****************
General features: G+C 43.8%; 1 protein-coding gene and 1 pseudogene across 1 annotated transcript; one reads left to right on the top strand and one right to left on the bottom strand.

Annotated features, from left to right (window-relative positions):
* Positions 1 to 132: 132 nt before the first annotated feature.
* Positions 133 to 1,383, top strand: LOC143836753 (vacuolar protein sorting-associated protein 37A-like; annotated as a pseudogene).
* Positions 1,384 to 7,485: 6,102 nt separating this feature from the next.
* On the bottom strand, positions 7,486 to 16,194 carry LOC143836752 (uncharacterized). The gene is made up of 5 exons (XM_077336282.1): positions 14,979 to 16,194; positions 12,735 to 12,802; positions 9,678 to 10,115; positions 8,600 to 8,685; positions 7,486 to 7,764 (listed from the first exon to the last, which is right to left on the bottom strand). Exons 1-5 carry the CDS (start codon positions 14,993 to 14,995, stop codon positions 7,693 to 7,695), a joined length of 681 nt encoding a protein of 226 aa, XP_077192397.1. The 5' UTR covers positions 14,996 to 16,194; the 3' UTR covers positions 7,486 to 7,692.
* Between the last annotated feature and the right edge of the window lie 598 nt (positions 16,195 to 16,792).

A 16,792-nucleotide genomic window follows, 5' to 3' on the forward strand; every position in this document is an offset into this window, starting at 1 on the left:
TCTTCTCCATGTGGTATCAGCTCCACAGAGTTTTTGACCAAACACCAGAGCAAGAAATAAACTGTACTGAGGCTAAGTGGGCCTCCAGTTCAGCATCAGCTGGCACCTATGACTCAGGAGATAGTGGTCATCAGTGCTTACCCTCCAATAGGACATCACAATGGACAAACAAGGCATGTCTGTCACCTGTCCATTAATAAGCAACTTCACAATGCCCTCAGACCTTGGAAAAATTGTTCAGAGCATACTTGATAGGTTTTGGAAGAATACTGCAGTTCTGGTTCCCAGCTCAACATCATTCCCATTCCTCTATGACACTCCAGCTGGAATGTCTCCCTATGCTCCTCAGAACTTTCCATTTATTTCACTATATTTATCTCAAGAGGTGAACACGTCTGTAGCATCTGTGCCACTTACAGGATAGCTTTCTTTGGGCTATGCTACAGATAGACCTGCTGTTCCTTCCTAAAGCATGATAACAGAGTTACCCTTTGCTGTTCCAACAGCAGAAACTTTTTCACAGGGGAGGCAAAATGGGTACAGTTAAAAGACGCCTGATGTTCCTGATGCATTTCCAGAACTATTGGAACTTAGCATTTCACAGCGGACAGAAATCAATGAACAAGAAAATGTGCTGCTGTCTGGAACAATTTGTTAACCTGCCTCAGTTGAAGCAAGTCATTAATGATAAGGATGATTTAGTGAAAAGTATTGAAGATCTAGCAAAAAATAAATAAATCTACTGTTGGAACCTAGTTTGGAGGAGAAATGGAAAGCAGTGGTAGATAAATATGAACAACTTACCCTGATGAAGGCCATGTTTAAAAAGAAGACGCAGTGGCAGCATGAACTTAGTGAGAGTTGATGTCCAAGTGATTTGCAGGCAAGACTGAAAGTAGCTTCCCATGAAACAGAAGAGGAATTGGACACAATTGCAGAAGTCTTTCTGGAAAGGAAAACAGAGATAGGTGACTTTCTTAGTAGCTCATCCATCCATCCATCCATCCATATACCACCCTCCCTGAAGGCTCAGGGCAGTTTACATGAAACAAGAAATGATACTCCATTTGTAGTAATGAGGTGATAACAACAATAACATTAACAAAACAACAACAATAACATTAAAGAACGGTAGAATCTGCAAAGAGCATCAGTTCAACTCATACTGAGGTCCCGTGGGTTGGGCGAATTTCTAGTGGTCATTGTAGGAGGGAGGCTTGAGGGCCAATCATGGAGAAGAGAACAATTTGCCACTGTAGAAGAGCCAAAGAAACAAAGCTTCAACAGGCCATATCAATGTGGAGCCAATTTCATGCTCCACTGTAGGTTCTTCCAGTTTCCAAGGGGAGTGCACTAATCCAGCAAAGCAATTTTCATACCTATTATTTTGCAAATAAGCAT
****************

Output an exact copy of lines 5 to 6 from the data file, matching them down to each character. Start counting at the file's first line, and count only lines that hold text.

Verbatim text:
* Positions 1,384 to 7,485: 6,102 nt separating this feature from the next.
* On the bottom strand, positions 7,486 to 16,194 carry LOC143836752 (uncharacterized). The gene is made up of 5 exons (XM_077336282.1): positions 14,979 to 16,194; positions 12,735 to 12,802; positions 9,678 to 10,115; positions 8,600 to 8,685; positions 7,486 to 7,764 (listed from the first exon to the last, which is right to left on the bottom strand). Exons 1-5 carry the CDS (start codon positions 14,993 to 14,995, stop codon positions 7,693 to 7,695), a joined length of 681 nt encoding a protein of 226 aa, XP_077192397.1. The 5' UTR covers positions 14,996 to 16,194; the 3' UTR covers positions 7,486 to 7,692.